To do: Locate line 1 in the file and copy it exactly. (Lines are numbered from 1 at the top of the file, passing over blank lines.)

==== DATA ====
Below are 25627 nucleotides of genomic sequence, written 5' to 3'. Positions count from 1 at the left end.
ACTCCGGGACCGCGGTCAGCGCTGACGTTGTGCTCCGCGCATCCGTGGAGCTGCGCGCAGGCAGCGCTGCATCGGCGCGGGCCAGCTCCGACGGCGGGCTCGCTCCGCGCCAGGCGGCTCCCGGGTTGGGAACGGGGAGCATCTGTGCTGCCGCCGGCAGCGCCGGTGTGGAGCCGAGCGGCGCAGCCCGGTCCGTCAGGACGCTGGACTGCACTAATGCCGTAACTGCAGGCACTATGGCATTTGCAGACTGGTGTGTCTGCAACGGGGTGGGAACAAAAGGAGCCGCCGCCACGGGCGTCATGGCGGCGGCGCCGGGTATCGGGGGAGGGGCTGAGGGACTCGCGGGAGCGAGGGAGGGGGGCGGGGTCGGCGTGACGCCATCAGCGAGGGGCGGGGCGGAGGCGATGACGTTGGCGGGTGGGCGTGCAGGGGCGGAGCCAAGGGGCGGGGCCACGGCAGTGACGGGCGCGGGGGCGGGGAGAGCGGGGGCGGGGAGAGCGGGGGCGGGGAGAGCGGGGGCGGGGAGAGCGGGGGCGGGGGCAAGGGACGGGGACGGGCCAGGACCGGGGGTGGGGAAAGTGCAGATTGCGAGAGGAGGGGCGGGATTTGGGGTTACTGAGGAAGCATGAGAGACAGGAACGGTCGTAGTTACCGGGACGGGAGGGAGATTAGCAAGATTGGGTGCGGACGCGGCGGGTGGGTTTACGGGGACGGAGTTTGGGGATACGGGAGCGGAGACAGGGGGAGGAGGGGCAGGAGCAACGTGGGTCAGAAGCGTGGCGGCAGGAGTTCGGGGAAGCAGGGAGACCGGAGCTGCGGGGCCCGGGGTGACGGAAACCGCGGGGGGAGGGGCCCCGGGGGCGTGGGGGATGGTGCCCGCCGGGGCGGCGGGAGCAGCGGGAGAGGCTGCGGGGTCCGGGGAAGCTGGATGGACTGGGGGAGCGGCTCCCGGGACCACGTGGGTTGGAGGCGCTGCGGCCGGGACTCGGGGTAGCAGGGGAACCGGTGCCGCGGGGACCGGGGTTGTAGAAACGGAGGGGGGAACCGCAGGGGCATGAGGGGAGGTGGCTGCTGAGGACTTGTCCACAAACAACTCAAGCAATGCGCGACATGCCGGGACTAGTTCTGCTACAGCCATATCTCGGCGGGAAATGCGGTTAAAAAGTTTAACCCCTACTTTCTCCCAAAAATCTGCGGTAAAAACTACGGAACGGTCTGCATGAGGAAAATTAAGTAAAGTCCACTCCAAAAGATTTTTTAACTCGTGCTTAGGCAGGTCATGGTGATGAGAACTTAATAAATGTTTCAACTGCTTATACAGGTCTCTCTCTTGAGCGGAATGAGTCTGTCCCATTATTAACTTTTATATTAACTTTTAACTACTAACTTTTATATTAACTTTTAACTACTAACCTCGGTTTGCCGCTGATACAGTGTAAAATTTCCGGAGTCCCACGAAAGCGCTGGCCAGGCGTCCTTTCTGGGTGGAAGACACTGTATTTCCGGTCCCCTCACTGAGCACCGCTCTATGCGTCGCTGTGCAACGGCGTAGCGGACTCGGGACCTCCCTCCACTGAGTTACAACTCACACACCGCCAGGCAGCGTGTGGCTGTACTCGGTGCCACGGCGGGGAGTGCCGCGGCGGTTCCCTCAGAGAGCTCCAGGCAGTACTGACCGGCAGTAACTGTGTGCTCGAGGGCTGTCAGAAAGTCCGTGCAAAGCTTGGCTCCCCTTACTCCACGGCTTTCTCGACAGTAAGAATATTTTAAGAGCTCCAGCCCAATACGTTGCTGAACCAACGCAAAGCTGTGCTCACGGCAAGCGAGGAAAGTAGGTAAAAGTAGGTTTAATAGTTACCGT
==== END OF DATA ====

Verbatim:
Below are 25627 nucleotides of genomic sequence, written 5' to 3'. Positions count from 1 at the left end.